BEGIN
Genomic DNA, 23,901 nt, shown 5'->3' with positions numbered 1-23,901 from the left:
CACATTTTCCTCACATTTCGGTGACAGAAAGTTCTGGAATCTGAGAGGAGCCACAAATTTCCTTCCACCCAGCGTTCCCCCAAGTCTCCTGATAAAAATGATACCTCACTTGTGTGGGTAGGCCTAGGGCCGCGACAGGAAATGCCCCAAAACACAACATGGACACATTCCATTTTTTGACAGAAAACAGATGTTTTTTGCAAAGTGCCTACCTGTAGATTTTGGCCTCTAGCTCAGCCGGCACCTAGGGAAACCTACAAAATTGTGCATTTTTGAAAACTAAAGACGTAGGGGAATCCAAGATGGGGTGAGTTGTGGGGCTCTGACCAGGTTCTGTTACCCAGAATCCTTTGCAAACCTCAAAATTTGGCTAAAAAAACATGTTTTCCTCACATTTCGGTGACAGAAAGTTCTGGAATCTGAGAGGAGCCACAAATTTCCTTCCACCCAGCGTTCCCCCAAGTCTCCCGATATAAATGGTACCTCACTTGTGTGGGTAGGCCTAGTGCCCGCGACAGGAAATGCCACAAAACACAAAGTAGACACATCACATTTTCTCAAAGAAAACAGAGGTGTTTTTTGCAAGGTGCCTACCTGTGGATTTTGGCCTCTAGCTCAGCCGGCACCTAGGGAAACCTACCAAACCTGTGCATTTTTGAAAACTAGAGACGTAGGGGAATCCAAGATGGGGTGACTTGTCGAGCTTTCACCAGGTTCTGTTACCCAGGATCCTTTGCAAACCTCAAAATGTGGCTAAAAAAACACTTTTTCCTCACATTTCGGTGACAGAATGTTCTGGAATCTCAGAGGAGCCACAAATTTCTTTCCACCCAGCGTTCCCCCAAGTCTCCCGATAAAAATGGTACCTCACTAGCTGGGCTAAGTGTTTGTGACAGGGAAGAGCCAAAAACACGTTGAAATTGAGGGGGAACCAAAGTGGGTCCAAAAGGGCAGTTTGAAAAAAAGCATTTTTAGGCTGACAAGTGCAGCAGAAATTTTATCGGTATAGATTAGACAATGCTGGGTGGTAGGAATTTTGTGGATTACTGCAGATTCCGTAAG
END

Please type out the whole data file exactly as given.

Genomic DNA, 23,901 nt, shown 5'->3' with positions numbered 1-23,901 from the left:
CACATTTTCCTCACATTTCGGTGACAGAAAGTTCTGGAATCTGAGAGGAGCCACAAATTTCCTTCCACCCAGCGTTCCCCCAAGTCTCCTGATAAAAATGATACCTCACTTGTGTGGGTAGGCCTAGGGCCGCGACAGGAAATGCCCCAAAACACAACATGGACACATTCCATTTTTTGACAGAAAACAGATGTTTTTTGCAAAGTGCCTACCTGTAGATTTTGGCCTCTAGCTCAGCCGGCACCTAGGGAAACCTACAAAATTGTGCATTTTTGAAAACTAAAGACGTAGGGGAATCCAAGATGGGGTGAGTTGTGGGGCTCTGACCAGGTTCTGTTACCCAGAATCCTTTGCAAACCTCAAAATTTGGCTAAAAAAACATGTTTTCCTCACATTTCGGTGACAGAAAGTTCTGGAATCTGAGAGGAGCCACAAATTTCCTTCCACCCAGCGTTCCCCCAAGTCTCCCGATATAAATGGTACCTCACTTGTGTGGGTAGGCCTAGTGCCCGCGACAGGAAATGCCACAAAACACAAAGTAGACACATCACATTTTCTCAAAGAAAACAGAGGTGTTTTTTGCAAGGTGCCTACCTGTGGATTTTGGCCTCTAGCTCAGCCGGCACCTAGGGAAACCTACCAAACCTGTGCATTTTTGAAAACTAGAGACGTAGGGGAATCCAAGATGGGGTGACTTGTCGAGCTTTCACCAGGTTCTGTTACCCAGGATCCTTTGCAAACCTCAAAATGTGGCTAAAAAAACACTTTTTCCTCACATTTCGGTGACAGAATGTTCTGGAATCTCAGAGGAGCCACAAATTTCTTTCCACCCAGCGTTCCCCCAAGTCTCCCGATAAAAATGGTACCTCACTAGCTGGGCTAAGTGTTTGTGACAGGGAAGAGCCAAAAACACGTTGAAATTGAGGGGGAACCAAAGTGGGTCCAAAAGGGCAGTTTGAAAAAAAGCATTTTTAGGCTGACAAGTGCAGCAGAAATTTTATCGGTATAGATTAGACAATGCTGGGTGGTAGGAATTTTGTGGATTACTGCAGATTCCGTAAG